Really, it's a valuable a piece and is worth a look.

Monday, April 6, 2009

Seeking the Farms of the Future:

Here is a great video from the BBC that sums up our situation very well.

The future is in small high intensity sustainable farms managed primarily by manual labor. There's really no other answer that I can see.

Sunday, April 5, 2009

"Greater Fool's Game:" Peak Fool?

Not hardly. I asked myself, where on earth could you find investors stupid enough to get involved with the TARP program. I mean, really really stupid and with a lot of money to spend too?

Ah, well, of course.

I mean, you really couldn't make stuff like this up.

Friday, April 3, 2009

Darwin Sez:

"It's not the strongest, nor the most intelligent that survive and evolve: It's the most adaptable."

Hmmmm. This duck saw the front approaching and flew south.

Storm clouds?

We live in a nation that thinks it can run an economy on debt. . .not credit, mind you, but debt. It's credit if you borrow to purchase an asset. It's debt if you borrow and piss it away.

. . .where we now have more people that work for government than work for manufacturing. . .

. . .where we now have more people in prison than work in agriculture. . .

Your share of the US debt, if you take into account the federal deficit, and your share of the private sector debt, and you add in your share of the un-funded liabilities of social security and the rest--although a bit hard to wring out the numbers, can credibly be said to approach $500,000.

If you've got a little time on your hands, this video will give you something to think about.

Tuesday, March 31, 2009

Peak Unsustainability?

This is one hell of a moment in history.

It's interesting in how the forum is going along, and the level of keen interest that's been generated even in one short week. I really sense, and I'm sure a lot of you do too, that we're living through a unique, even epic time. There's still a lot of confusion and denial out there floating around, and the fear of what's ahead explains a great deal of all that, perhaps even excuses a bit of it. No matter, what's coming is coming and rather than debate it's time to prepare.

The synchronicity of the moment is so shockingly unlikely on one hand--and so obviously predictable on the other that one cannot help but be a bit bewildered. We're seeing something I guess I'll call Peak Unsustainability for lack of a better term. Isn't it more than a little crazy that the housing market would collapse, primarily because people overbought, assuming an obviously unsustainable level of asset appreciation would continue forever? At the same time, they bought huge vehicles, assuming an obviously unsustainable supply of near freebee fuels would pour out forever? At the same time banks decided that they could carry a seemingly unlimited amount of debt on their books, assuming that they'd be able to float an obviously unsustainable amount of leverage forever? At the same time, of course, agricultural regions around the world begin to suffer a permanent drought, brought on by soil loss and the destruction of aquifers--and policies and practice that seem to by and large assume you could pump water at whatever rate you wanted to out of that well, in an obviously unsustainable manner--forever? The list goes on and on and on--in fact, one finds few individuals, or industries, or nations even, that haven't completely ignored their "balance sheet" and haven't run up completely unservicable debts not only in the realm of finance, but against our ecosystems, our croplands, our climate, even the integrity of our communities, institutions and personal relationships--the wealth and common good and even good will and trust has been completely looted. And to make matters worse? All of this wealth was squandered--tossed away on idle entertainments for the mega wealthy, trinkets for the rest of us, and, oh, I guess we got a couple of sex flicks out of Paris Hilton. . .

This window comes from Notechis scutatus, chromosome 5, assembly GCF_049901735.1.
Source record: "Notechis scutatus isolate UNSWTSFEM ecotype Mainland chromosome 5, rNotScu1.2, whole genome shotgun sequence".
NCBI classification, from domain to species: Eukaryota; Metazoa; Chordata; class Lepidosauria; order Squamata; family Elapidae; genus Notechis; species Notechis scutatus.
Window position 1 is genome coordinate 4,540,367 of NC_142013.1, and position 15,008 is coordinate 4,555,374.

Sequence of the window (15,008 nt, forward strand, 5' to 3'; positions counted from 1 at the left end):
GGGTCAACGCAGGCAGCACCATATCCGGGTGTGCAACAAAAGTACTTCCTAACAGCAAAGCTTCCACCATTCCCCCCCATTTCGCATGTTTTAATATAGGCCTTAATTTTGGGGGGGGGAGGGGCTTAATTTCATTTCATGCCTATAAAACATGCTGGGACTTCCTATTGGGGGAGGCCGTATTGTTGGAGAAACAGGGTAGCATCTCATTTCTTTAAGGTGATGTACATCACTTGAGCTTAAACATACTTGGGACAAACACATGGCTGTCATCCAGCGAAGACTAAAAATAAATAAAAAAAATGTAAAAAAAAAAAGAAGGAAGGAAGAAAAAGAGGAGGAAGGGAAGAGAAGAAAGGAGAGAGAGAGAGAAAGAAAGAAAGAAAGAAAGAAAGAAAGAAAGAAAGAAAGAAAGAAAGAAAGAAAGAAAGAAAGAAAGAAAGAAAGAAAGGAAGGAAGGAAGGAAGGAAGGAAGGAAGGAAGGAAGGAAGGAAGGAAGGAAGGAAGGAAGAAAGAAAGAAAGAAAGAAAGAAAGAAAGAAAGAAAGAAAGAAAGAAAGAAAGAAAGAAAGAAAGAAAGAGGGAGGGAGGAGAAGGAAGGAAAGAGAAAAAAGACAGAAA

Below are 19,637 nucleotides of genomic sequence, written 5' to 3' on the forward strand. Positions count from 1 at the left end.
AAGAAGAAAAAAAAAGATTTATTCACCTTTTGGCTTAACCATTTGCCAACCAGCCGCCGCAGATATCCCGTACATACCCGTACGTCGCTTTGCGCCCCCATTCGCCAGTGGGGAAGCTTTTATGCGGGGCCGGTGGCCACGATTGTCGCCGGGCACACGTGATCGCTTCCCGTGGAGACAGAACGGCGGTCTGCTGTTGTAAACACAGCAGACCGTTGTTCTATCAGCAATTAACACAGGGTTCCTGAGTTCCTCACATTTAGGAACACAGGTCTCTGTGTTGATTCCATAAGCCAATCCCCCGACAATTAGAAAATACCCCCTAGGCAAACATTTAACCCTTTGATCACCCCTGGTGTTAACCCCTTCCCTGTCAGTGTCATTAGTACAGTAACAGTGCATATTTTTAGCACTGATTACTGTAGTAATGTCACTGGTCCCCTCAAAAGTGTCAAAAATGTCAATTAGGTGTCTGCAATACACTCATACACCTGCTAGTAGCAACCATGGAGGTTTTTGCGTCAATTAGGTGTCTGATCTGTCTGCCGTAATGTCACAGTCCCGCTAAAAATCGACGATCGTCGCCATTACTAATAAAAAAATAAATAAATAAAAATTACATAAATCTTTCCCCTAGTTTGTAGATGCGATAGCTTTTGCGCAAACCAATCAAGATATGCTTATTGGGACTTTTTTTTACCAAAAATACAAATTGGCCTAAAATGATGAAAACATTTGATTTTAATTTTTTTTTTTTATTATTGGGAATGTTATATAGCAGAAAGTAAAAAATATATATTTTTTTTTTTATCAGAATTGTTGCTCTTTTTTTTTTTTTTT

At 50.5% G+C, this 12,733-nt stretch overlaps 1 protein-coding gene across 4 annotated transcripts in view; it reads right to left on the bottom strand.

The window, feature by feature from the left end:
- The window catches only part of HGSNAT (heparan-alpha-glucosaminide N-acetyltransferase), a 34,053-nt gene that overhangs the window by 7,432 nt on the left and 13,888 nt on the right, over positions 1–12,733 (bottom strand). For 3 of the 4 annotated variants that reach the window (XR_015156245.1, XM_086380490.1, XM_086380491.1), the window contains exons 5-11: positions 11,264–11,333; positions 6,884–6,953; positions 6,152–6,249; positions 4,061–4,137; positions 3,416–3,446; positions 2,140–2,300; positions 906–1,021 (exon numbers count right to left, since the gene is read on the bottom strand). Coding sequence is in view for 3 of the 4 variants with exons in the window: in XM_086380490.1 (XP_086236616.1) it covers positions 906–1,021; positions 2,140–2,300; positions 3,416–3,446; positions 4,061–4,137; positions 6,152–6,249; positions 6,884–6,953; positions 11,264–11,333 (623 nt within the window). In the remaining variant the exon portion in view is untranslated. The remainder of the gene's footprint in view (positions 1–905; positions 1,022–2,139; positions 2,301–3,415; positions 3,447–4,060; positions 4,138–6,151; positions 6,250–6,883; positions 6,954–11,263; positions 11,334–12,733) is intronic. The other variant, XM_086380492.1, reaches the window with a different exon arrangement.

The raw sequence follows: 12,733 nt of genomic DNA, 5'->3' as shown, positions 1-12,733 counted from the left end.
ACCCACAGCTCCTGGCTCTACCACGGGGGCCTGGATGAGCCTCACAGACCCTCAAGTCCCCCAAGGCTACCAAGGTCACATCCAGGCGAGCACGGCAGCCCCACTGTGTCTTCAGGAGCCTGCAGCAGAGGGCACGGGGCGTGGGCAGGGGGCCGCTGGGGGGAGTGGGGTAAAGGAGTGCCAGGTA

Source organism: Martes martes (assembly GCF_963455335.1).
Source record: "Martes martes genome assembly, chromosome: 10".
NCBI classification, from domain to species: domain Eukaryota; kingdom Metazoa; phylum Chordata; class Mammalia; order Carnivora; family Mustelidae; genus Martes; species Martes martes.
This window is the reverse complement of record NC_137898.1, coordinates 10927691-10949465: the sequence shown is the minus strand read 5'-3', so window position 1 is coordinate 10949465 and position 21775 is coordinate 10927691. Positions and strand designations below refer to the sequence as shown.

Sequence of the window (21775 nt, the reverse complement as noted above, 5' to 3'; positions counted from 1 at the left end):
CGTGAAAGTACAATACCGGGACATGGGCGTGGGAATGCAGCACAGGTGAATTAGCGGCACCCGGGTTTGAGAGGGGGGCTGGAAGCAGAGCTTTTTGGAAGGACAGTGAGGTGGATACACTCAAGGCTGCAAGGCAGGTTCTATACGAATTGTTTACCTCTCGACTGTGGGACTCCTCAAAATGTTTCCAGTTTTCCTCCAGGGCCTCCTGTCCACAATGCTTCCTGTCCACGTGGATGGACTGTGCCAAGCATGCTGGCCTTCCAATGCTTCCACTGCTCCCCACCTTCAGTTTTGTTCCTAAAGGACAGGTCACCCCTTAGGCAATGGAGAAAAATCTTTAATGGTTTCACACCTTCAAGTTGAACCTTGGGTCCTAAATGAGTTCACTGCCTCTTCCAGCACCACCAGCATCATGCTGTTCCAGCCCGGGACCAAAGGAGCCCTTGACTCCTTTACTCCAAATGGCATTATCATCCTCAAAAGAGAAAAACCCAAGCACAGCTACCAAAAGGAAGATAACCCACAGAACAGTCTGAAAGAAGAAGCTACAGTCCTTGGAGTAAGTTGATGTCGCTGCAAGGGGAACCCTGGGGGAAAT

Obviously, key to to the lack of sustainability in the past was the complete neglect and even willful evasion on the part of most everyone in keeping good books. The amount of credit received either from bad loans or squandering natural resources was vast, but by and large kept in those mysterious "off balance sheet" assessments that now need to get valued. . .and so the response? Attempt to keep the party going by trying to squeeze even more blood out of that wrung out turnip. . .print money and expand the economy! Growth! As if this policy isn't obviously unsustainable and will only drag us deeper into the hole--but certainly patent unsustainability hasn't restrained anyone in the past, and it looks at this point that pumping that well will continue with bigger and bigger pumps until only dust comes out. . .

We have a lot to learn from this tendency. First, we must personally keep a rigorous accounting of our own practices. It's going to matter. Not only is unsustainable practice unsustainable, it's about to become rapidly and increasingly unaffordable, and as such no longer an elective for most. This will be a very big change in how things are done, oh boy--especially as we wind down a whole lot of people are going to find that they were sold out.

And they aren't going to be happy about all that.

Monday, March 30, 2009


Any of you ever actually catch a banshee by the tail before?. . .

It happens, sometimes.

Friday, March 27, 2009

Sustainability vs. Self-reliance.